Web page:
In a typical week, Adrienne Vaccarezza-Isla, a school counselor in Chicago, might help a dozen eighth graders apply to high schools across the city. Or try to convince a mother that her daughter, who had seen her get shot years earlier, should join a group for students dealing with trauma. Or work with sixth and seventh graders on time management.
Even though she is the only counselor for 650 children at Avondale-Logandale Elementary School, which serves preschool through eighth grade, Ms. Vaccarezza-Isla might also have to fill in as a substitute teacher — which has happened a half-dozen times this school year, before she went on strike last week with the Chicago Teachers Union.
“Kids are looking for me because they are having some sort of social emotional breakdown,” said Ms. Vaccarezza-Isla, 53, a 30-year veteran of Chicago Public Schools. “It hurts me that I can’t be there for them when they need me.”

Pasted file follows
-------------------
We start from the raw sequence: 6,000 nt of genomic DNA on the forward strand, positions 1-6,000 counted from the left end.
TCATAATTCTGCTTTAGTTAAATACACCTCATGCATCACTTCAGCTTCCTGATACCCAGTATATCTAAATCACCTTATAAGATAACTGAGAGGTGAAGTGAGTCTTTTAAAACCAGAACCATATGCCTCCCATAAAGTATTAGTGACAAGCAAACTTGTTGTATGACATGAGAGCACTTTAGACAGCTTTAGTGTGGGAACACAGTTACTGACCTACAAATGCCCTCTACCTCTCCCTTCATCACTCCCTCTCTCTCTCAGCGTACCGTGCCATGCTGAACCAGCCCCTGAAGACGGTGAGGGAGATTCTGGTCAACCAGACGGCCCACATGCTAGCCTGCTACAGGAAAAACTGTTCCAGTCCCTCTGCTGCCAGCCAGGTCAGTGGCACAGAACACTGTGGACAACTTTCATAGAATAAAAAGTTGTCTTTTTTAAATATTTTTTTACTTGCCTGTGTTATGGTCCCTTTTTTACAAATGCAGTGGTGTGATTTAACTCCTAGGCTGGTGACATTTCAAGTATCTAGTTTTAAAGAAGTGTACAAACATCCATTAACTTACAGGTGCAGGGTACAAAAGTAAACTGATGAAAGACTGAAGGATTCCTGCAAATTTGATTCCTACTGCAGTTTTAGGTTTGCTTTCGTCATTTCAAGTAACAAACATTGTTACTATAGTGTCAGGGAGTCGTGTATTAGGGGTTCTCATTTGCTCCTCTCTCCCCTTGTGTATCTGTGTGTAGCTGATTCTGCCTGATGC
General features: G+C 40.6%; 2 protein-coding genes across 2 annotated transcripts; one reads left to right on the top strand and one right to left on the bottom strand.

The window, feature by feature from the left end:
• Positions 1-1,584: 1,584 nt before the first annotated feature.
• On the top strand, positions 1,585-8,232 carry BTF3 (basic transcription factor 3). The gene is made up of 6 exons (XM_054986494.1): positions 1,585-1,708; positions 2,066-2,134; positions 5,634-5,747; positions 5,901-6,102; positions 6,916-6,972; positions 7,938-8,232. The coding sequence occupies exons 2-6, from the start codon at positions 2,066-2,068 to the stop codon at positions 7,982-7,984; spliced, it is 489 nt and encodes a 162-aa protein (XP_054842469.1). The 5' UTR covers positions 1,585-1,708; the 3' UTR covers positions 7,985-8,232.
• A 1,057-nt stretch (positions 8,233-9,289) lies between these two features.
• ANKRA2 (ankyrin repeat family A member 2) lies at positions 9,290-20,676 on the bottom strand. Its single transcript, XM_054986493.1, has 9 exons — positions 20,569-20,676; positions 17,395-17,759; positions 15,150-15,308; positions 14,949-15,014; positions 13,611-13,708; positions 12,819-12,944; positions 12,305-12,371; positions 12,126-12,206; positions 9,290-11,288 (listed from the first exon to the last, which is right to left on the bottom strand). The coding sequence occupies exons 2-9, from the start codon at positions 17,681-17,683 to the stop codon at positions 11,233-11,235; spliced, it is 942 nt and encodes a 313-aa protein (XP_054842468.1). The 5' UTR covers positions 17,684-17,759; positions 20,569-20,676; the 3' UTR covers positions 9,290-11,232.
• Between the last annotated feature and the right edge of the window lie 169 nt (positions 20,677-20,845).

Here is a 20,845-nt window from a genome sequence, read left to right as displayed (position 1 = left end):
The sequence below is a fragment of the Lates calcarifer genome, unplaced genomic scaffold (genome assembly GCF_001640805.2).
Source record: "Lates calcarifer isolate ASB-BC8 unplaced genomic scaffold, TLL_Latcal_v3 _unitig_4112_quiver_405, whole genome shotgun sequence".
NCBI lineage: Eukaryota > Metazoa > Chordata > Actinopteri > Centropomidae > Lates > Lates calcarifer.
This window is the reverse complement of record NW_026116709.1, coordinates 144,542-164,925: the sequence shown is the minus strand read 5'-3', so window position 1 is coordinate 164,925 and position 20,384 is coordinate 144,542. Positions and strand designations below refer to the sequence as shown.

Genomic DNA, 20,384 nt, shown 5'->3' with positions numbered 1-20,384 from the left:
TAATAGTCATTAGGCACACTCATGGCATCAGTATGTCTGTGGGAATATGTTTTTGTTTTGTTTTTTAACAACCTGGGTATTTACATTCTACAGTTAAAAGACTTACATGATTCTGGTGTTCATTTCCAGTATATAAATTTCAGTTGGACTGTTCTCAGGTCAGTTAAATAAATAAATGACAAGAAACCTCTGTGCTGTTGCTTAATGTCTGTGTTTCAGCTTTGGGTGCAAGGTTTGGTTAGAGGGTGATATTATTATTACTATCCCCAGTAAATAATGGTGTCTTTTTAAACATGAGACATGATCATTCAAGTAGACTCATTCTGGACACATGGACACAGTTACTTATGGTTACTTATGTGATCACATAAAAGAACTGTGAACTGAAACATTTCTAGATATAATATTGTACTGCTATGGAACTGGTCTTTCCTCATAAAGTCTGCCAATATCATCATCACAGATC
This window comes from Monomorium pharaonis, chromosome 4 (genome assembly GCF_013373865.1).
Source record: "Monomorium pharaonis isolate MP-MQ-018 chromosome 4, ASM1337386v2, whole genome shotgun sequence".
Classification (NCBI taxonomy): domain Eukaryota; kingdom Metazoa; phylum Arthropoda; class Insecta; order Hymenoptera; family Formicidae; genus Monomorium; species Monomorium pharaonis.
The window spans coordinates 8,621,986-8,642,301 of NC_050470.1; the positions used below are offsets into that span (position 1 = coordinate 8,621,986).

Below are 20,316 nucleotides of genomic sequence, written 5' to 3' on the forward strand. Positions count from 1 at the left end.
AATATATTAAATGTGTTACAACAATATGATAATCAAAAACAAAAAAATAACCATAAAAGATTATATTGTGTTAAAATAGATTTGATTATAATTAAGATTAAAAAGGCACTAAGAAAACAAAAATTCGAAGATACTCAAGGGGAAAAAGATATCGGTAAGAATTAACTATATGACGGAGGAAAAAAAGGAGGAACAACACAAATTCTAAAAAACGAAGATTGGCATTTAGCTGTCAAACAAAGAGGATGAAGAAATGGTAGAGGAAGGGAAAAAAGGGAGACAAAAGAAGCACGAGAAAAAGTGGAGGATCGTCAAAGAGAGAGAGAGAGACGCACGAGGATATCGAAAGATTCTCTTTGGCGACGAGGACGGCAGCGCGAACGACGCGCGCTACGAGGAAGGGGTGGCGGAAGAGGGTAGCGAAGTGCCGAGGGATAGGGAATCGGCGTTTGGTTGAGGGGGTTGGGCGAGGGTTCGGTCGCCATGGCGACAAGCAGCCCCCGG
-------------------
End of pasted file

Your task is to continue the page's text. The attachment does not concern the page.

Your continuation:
The school walkouts that have spread across the country since early last year have rallied the public behind teachers. But high on the list of priorities in more recent protests, especially in large urban districts like Chicago, are demands for support staff focused on students’ well-being — counselors like Ms. Vaccarezza-Isla, nurses and psychologists.